The Irish Farmers Association (IFA) is seeking pledges from election candidates that they will introduce a statutory code of practice and an independent supermarket ombudsman to stamp out what it claims are abuses by the big name supermarkets of their dominant position.
The organisation is also calling on candidates to commit to fighting any attempt to lift the cap on the size of retail stores as they say the bigger the outlet, the greater the scope for manipulating prices.
Detailing his election demands yesterday, IFA president John Bryan said the impression that shoppers benefited when supermarkets paid low prices to farmers was wrong. “They can reduce prices to the producer by four or five times more than to the consumer and pocket a huge margin in between.”
One example from last year was when farmers were getting €1.38 per kilo for pork while shoppers were paying an average of €9 per kilo.
“What we are talking about is everybody getting a fair price and nobody getting ripped off. It’s in the interest of both farmers and consumers that the power of the retailers is curbed.”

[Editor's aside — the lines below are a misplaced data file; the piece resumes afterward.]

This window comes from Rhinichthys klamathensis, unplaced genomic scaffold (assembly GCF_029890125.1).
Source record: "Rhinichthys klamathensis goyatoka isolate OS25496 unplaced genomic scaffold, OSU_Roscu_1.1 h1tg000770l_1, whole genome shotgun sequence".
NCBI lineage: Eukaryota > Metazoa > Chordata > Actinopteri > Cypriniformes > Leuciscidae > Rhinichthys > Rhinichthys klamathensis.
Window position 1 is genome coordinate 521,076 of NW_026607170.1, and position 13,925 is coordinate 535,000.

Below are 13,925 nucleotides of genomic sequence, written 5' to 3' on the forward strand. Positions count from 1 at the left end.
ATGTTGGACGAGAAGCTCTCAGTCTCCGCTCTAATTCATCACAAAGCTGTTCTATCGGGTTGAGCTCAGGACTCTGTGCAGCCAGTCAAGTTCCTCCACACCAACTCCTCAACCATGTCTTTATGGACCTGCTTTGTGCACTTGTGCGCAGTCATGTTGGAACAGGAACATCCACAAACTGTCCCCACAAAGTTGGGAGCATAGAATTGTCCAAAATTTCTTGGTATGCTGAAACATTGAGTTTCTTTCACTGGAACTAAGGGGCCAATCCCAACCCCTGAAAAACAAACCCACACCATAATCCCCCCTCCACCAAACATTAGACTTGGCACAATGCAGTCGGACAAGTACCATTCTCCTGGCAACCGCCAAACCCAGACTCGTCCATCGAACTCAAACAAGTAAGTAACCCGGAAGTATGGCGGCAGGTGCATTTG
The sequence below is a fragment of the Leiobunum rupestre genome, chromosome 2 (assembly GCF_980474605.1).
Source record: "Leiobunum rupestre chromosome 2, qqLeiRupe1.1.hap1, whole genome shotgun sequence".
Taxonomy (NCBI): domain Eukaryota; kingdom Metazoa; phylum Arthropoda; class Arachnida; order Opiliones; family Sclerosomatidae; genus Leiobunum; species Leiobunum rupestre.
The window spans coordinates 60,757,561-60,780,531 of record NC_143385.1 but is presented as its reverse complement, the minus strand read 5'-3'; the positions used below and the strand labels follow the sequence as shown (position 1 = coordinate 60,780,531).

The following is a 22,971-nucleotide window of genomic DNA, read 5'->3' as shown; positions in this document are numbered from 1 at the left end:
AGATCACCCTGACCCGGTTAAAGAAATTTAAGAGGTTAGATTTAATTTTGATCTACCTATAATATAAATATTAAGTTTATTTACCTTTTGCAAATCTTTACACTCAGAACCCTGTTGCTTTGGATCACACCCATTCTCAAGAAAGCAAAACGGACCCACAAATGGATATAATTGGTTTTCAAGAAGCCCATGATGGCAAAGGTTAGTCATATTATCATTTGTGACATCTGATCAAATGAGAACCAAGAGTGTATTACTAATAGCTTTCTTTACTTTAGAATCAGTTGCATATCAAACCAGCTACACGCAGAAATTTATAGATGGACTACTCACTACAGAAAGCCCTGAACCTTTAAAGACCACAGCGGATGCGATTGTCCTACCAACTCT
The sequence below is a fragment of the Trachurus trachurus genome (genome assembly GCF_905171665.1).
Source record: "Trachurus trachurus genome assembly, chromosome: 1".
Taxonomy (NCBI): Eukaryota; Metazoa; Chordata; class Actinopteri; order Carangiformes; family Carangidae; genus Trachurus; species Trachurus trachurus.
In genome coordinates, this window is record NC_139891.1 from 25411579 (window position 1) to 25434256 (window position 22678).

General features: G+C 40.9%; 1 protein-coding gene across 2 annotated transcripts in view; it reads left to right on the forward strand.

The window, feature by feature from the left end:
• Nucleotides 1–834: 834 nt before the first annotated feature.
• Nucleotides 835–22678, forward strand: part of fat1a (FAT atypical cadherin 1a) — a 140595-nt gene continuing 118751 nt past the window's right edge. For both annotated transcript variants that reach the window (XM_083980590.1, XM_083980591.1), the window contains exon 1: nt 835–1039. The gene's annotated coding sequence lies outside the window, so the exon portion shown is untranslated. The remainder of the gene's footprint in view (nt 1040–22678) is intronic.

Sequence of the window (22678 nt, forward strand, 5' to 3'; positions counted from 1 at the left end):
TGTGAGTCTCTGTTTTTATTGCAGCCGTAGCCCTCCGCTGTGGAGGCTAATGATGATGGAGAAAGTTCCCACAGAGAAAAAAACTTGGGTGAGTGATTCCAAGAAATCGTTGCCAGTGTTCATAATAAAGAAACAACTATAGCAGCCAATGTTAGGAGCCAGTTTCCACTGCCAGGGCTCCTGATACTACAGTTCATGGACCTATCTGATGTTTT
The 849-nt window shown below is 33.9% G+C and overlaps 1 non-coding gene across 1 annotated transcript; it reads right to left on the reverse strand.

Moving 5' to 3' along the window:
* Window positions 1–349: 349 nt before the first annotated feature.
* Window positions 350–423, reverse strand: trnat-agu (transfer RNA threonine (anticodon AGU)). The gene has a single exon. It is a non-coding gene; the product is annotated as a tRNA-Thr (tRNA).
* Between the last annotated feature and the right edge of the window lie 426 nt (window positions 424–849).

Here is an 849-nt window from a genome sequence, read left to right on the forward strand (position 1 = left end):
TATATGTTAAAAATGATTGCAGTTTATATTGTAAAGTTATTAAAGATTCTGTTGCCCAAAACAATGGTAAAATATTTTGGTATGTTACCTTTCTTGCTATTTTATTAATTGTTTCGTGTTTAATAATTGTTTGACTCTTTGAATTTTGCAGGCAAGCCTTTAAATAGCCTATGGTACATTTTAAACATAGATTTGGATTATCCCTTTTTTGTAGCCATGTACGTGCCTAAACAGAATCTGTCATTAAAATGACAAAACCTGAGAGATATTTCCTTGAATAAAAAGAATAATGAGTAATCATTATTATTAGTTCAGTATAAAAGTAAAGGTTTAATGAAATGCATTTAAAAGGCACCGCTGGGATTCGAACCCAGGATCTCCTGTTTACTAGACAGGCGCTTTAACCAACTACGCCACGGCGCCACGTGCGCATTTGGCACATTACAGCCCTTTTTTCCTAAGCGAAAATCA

Mr Bryan said the long-term effect of paying low prices to farmers, which in some cases did not cover the cost of production, was that farmers ceased producing. “Then you have to import at whatever prices producers overseas charge and everyone loses out.”
Farmers are also worried about a clause in the EU/IMF bailout that requires the government to reconsider legislation that effectively prohibits the opening of so-called hypermarkets.
Retiring Fianna Fáil TD and former junior agriculture minister Ned O’Keeffe said he didn’t know how the issue had come to be included in the bailout negotiations but warned it would leave farmers even more vulnerable to the power of the retailers.
“If you raise the size of stores it also means less employment in local areas because they need less workers per €1,000 of turnover. It should be deleted by any new government.”
The IFA is also seeking commitments from candidates that they will oppose a proposed trade deal between the EU and South American countries that would see imports of beef compete with European producers. Other demands include ruling out any further carbon tax increases and a commitment to fight for the retention of the Single Farm Payment farming subsidy when the EU’s Common Agricultural Policy is renegotiated in 2013.
Some 250,000 people are employed in agriculture and the industry is worth about €23 billion annually.
Mr Bryan said the message had to be received by the next government that the sector was vital to efforts to rebuild the country’s economy.